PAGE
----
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Final Paper: Annotated Bibliography.

All the papers, with the exception of those that are taken from the
class list, address directly the question of how to infer human condition
from the evidence of stone making; there are some extras such as
Davison case of Australia which I wanted to use exemplary, a case
study in which the discussion about development of a technology. I
have not read the whole article but it gives me a variant toward which
the paper can incline, i.e. between cognitive capacities and language
as its specific, and technological development and stone making as its
specific. I would like to treat a form of this meta-argument as my
second paper to be able to see where the discussion can develop. Most
of the paper taken from the class list provide a background for the
analysis, except from Mcbrearty, S., & Brooks that might actually provide
an interesting counterpoint. The problem with the latter is that I might not
be able to read in its totality for this paper, if there is a problem with that I
have extra paper that relate directly to the stone/tool making part of the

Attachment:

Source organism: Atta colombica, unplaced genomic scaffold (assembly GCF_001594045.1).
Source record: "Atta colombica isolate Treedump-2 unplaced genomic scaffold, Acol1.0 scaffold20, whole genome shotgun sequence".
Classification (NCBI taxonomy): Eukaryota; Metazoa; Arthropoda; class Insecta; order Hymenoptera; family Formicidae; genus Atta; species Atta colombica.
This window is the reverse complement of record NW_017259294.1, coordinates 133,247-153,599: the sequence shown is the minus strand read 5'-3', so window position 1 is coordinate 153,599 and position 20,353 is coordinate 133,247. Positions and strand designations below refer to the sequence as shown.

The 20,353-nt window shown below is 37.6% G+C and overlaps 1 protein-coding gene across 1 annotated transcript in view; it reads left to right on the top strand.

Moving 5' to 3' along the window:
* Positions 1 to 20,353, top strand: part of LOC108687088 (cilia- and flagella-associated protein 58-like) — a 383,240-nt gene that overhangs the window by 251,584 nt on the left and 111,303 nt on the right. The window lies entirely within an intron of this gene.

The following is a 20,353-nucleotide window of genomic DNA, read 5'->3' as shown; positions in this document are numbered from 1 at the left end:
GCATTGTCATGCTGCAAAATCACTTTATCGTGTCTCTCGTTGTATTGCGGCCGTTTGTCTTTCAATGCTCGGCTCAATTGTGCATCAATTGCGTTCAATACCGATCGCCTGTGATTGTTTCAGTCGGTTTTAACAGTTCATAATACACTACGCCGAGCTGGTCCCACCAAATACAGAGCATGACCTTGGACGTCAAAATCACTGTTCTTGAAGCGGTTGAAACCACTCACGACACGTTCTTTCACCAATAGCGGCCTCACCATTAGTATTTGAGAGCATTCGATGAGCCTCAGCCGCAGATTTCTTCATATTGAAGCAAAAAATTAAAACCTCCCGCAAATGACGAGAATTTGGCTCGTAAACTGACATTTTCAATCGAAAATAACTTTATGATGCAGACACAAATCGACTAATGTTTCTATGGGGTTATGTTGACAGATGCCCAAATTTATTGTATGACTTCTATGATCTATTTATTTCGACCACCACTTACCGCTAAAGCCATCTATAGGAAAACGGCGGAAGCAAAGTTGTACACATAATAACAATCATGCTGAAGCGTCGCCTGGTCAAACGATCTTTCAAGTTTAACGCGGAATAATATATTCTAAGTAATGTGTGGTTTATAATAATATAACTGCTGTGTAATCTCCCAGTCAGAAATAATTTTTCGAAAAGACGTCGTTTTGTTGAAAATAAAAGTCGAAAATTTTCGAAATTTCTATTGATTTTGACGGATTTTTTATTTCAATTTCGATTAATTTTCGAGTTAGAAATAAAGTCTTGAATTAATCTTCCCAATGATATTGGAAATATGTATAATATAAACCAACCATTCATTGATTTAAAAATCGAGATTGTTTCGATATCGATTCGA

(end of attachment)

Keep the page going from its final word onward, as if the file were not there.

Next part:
case, and some directly about language that I can replace that one with.
Barnard, Philip J. (2011). Current Developments in Inferring Cognitive
Capabilities from the Archaeological Traces Left by Stone Tools: Caught
between a Rock and a Hard Inference. Stone Tools and the Evolution of
Human Cognition, edited by April Nowell & Iain Davidson, 2010.
Boulder (CO): University Press of Colorado. ISBN 978-1-6073-2030-2.
Cambridge Archaeological Journal, 21(01), 143-145.
doi:10.1017/s0959774311000126
Davidson, I., & Mcgrew, W. C. (2005). Stone Tools And The Uniqueness Of
Human Culture. Journal of the Royal Anthropological Institute, 11(4), 793817. doi:10.1111/j.1467-9655.2005.00262.x
Davidson, I. (2010). The Colonization of Australia and Its Adjacent Islands
and the Evolution of Modern Cognition. Current Anthropology, 51(S1).
doi:10.1086/650694
Klein, R. G. (2000). Archeology and the evolution of human behavior.
Evolutionary Anthropology: Issues, News, and Reviews, 9(1), 17-36.
doi:10.1002/(sici)1520-6505(2000)9:13.0.co;2-a
Mcbrearty, S., & Brooks, A. S. (2000). The revolution that wasn't: A new
interpretation of the origin of modern human behavior. Journal of Human
Evolution, 39(5), 453-563. doi:10.1006/jhev.2000.0435
Sterelny, K. (2011). From hominins to humans: How sapiens became
behaviourally modern. Philosophical Transactions of the Royal Society B:
Biological Sciences, 366(1566), 809-822. doi:10.1098/rstb.2010.0301

Stout, D. (2011). Stone Toolmaking and the Evolution of Human Culture


and Cognition. Culture Evolves, 197-214.
doi:10.1093/acprof:osobl/9780199608966.003.0012
Stout, D. (2011). Possible Relations between Language and Technology
in Human Evolution. Stone Tools and the Evolution of Human Cognition,
edited by April Nowell & Iain Davidson, 2010. Boulder (CO): University
Press of Colorado. ISBN 978-1-6073-2030-2 Cambridge Archaeological
Journal, 21(01), 143-145. doi:10.1017/s0959774311000126